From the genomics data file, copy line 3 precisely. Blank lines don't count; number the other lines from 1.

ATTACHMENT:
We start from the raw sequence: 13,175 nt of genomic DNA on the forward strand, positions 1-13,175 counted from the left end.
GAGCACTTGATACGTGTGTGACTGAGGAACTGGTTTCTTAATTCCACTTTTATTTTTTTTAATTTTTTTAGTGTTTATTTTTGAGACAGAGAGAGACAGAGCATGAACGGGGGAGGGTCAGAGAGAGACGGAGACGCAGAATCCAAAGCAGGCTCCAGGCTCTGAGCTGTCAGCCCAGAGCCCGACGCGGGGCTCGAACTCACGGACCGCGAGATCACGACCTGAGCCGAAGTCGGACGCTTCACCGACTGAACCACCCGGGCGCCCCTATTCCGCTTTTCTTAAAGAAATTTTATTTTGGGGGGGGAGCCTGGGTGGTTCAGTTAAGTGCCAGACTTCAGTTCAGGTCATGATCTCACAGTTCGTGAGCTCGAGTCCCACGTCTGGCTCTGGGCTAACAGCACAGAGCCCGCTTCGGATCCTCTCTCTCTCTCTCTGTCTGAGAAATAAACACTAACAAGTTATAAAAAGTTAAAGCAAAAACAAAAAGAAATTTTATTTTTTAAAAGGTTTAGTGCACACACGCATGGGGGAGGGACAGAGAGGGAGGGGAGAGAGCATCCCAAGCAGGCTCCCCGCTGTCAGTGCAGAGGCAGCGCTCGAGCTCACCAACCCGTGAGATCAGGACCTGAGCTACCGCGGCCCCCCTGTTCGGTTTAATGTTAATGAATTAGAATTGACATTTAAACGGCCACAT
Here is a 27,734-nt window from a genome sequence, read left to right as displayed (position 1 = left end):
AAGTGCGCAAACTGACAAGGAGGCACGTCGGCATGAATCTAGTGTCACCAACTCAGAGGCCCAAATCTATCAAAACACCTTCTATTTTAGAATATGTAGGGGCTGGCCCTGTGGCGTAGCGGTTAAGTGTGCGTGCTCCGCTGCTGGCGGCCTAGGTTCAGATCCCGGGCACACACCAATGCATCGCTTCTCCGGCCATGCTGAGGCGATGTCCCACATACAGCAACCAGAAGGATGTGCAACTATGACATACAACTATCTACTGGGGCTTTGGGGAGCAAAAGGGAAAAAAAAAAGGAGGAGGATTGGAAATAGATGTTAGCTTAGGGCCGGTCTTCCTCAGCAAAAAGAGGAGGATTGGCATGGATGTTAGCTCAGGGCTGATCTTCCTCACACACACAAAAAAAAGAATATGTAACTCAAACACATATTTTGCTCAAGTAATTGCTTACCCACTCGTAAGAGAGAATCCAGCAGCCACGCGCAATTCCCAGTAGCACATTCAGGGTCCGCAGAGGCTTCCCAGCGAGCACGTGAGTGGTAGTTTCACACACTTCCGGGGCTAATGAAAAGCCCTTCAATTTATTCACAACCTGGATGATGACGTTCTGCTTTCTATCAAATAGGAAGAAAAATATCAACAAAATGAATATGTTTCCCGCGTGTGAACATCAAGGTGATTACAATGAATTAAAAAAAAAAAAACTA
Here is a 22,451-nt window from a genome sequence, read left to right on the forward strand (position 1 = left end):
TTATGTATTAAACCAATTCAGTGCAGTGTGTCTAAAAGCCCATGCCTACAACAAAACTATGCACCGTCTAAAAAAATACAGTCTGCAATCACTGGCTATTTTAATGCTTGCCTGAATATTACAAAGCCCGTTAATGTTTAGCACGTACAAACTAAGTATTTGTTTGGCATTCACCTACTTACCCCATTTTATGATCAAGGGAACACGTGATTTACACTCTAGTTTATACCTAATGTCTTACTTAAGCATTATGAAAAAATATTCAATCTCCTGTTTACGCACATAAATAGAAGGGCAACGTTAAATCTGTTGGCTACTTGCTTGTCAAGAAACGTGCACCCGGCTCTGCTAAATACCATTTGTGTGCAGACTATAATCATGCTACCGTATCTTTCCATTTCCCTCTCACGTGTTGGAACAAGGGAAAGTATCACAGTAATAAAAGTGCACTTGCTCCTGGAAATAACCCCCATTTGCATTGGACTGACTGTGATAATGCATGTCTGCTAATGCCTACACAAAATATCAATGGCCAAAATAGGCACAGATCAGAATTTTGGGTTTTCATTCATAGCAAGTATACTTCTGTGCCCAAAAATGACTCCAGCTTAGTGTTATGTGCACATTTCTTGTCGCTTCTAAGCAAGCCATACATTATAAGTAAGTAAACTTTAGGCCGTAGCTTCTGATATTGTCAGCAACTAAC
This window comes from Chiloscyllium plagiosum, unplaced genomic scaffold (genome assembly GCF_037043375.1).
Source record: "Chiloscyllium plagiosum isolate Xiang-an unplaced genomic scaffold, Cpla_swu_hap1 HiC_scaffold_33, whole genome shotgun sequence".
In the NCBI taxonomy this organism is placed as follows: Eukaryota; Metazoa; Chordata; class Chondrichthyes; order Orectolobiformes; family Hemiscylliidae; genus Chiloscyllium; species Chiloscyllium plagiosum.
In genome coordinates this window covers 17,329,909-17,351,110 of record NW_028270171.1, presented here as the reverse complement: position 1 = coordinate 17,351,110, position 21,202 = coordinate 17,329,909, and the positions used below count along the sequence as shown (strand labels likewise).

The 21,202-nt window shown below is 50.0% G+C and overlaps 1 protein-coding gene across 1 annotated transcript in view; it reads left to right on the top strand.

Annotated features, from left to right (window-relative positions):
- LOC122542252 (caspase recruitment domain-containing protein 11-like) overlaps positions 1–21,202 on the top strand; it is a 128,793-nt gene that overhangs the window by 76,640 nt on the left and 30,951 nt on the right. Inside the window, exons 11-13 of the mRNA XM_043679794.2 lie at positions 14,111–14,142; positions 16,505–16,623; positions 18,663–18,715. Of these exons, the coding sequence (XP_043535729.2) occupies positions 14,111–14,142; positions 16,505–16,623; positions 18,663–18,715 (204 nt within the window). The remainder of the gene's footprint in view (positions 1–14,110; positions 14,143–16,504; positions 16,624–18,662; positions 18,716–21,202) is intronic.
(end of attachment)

Here is a 27,734-nt window from a genome sequence, read left to right as displayed (position 1 = left end):